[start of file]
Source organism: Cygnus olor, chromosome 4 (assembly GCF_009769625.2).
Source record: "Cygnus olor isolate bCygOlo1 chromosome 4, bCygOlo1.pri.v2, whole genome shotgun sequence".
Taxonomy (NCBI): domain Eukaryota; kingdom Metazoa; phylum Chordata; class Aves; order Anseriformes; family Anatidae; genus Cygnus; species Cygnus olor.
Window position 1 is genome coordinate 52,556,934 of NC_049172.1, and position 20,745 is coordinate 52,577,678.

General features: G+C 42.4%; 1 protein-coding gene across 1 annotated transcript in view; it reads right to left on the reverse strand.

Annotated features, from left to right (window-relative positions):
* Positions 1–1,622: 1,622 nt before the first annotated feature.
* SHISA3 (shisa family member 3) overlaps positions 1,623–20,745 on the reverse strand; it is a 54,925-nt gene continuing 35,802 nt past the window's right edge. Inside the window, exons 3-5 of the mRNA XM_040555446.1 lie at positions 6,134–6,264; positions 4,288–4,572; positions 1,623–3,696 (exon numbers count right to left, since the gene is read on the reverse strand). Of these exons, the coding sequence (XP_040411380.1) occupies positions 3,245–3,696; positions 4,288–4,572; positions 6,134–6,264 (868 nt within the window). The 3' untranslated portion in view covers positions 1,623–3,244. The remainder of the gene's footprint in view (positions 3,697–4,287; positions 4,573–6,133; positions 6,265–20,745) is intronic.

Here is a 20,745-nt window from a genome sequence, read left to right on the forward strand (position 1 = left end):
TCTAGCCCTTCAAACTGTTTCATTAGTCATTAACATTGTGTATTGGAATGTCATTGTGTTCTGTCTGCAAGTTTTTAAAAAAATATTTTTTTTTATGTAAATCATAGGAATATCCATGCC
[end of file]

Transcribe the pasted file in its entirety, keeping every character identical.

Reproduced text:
Source organism: Cygnus olor, chromosome 4 (assembly GCF_009769625.2).
Source record: "Cygnus olor isolate bCygOlo1 chromosome 4, bCygOlo1.pri.v2, whole genome shotgun sequence".
Taxonomy (NCBI): domain Eukaryota; kingdom Metazoa; phylum Chordata; class Aves; order Anseriformes; family Anatidae; genus Cygnus; species Cygnus olor.
Window position 1 is genome coordinate 52,556,934 of NC_049172.1, and position 20,745 is coordinate 52,577,678.

General features: G+C 42.4%; 1 protein-coding gene across 1 annotated transcript in view; it reads right to left on the reverse strand.

Annotated features, from left to right (window-relative positions):
* Positions 1–1,622: 1,622 nt before the first annotated feature.
* SHISA3 (shisa family member 3) overlaps positions 1,623–20,745 on the reverse strand; it is a 54,925-nt gene continuing 35,802 nt past the window's right edge. Inside the window, exons 3-5 of the mRNA XM_040555446.1 lie at positions 6,134–6,264; positions 4,288–4,572; positions 1,623–3,696 (exon numbers count right to left, since the gene is read on the reverse strand). Of these exons, the coding sequence (XP_040411380.1) occupies positions 3,245–3,696; positions 4,288–4,572; positions 6,134–6,264 (868 nt within the window). The 3' untranslated portion in view covers positions 1,623–3,244. The remainder of the gene's footprint in view (positions 3,697–4,287; positions 4,573–6,133; positions 6,265–20,745) is intronic.

Here is a 20,745-nt window from a genome sequence, read left to right on the forward strand (position 1 = left end):
TCTAGCCCTTCAAACTGTTTCATTAGTCATTAACATTGTGTATTGGAATGTCATTGTGTTCTGTCTGCAAGTTTTTAAAAAAATATTTTTTTTTATGTAAATCATAGGAATATCCATGCC